FROM COLIMA TO ZAPOTLAN.
ON the evening of Oct. 13th, we made our final preparations for departing from Colima, and at 4 o'clock next morning all was bustle and excitement in the grand house of Señor Huarte, and in the streets and Plaza in front. The long roll of the drum, and the shrill notes of the trumpet, announced the assembling of the military guard before day-break, and when the dawn came, the scene as viewed from the balcony was magnificent. The squadron of the Guard of Jalisco, one hundred strong, lined one side of the Plaza, with their horses saddled and caparisoned for the road. In front of our house, a long train of pack-mules was being loaded for the journey by a swarm of servants; two coaches, each with six mules, four in the lead and two at the wheel, stood ready for the party, and the police of Colima, finely mounted, with Señor Canedo, Don Luis Rendon, Gov. Cueva, our worthy Consul Dr. Augustus Morrill, and other officials and private citizens, were galloping about on horseback, all handsomely mounted, and each with servants, spare horses, and camp equipage, ready for the road.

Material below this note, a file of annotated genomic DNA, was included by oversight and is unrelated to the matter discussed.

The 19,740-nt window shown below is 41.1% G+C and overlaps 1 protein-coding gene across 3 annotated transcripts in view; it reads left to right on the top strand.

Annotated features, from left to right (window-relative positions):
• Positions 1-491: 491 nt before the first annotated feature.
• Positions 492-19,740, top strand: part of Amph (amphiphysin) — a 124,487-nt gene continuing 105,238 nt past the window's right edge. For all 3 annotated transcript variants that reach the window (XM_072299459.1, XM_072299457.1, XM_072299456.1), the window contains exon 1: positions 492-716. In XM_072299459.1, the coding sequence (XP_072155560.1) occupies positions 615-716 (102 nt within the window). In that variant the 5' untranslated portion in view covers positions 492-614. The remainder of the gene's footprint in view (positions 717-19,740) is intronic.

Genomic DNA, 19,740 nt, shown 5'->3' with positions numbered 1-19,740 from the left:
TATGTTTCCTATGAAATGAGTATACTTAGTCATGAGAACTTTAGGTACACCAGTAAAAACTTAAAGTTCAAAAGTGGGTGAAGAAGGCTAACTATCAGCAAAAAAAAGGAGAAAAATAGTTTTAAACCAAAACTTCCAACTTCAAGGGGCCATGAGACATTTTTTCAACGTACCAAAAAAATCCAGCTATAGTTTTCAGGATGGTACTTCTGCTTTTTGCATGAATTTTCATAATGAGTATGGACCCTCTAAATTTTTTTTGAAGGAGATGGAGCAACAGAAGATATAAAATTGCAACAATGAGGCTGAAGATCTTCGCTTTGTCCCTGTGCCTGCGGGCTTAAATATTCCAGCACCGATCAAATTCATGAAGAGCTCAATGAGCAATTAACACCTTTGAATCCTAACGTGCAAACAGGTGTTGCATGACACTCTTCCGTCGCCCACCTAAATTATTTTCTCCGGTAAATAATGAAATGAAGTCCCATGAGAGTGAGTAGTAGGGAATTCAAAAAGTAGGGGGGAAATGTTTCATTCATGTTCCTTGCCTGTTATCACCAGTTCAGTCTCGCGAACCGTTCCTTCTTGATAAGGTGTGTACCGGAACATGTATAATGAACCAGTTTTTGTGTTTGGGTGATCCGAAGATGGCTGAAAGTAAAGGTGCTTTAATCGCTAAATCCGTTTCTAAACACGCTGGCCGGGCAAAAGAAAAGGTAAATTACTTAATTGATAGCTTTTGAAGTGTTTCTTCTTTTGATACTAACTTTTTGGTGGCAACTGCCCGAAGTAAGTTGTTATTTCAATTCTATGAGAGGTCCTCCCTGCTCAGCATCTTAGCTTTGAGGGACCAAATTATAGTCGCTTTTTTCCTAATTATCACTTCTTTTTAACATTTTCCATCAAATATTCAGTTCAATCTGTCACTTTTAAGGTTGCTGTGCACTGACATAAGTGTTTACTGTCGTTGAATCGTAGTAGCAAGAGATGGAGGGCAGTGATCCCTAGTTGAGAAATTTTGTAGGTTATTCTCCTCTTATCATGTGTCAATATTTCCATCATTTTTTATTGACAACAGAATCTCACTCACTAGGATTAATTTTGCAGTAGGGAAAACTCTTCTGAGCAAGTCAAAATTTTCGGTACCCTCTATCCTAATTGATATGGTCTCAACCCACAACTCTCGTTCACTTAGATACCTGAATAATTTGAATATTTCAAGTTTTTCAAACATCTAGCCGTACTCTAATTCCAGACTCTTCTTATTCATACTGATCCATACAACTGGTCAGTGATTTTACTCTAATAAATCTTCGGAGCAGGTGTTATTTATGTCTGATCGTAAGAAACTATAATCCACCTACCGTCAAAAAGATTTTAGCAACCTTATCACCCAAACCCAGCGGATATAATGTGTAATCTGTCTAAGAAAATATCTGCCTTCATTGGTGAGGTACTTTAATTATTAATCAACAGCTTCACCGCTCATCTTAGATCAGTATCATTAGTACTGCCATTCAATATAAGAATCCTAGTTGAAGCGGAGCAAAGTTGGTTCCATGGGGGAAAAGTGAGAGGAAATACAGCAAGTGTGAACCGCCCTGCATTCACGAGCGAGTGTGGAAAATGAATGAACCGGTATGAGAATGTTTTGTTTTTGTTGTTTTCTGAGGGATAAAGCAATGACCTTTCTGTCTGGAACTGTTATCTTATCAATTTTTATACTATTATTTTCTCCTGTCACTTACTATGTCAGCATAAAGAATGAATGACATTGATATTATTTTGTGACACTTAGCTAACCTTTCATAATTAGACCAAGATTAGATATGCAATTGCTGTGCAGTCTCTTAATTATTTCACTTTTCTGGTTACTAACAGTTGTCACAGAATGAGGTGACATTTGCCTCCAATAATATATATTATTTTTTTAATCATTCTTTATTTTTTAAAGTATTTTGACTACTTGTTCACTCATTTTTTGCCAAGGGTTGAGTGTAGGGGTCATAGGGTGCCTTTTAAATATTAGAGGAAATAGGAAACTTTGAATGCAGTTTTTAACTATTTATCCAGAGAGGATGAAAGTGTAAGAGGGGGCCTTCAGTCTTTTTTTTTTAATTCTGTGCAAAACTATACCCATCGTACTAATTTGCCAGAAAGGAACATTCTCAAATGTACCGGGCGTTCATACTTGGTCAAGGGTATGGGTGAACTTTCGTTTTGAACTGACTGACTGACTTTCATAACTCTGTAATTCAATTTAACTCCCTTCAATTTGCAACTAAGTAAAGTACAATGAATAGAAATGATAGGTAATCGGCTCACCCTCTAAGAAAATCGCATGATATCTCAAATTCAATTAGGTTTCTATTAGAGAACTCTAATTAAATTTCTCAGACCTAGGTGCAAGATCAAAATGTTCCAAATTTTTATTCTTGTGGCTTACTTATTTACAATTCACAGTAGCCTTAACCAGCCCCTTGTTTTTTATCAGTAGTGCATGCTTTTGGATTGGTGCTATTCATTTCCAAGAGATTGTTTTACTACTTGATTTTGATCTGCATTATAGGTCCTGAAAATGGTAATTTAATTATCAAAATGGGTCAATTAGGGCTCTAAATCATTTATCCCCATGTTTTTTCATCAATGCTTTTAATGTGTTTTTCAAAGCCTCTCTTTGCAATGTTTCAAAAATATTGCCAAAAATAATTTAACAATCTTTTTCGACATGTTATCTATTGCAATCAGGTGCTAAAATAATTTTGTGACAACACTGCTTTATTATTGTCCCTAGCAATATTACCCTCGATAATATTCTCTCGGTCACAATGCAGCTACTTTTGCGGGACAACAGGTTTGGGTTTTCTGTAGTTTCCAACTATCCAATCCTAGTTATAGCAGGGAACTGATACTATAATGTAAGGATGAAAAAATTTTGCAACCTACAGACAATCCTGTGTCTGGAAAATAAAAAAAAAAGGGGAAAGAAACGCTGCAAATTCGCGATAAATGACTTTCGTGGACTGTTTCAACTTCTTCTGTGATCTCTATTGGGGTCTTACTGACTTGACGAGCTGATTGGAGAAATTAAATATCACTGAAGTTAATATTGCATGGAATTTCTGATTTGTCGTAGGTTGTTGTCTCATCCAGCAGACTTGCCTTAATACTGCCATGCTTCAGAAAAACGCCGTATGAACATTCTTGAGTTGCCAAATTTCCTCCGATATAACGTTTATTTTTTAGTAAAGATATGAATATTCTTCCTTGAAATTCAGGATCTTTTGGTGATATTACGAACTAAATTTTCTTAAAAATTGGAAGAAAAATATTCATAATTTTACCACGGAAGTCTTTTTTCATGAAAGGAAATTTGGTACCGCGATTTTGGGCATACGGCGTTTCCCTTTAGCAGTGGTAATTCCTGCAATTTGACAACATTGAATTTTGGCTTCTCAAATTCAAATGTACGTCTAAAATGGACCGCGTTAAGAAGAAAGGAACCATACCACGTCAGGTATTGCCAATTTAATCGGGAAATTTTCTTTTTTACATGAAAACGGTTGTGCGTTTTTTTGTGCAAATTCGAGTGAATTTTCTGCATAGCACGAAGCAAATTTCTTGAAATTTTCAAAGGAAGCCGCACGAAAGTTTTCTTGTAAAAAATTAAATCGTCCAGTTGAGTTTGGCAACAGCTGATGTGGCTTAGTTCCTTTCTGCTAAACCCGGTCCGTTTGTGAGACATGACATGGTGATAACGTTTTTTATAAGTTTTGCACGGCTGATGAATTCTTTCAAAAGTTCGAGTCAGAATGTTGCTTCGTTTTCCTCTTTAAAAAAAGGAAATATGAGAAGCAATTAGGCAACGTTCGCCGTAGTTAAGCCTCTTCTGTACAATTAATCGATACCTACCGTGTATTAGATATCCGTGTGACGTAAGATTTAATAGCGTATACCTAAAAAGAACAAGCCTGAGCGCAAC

At last all was ready, the trumpets of the advance-guard sounded "to the saddle," and they filed away at a gallop down the streets. The crowd in front was forced back by the police, and Mr. Seward entered his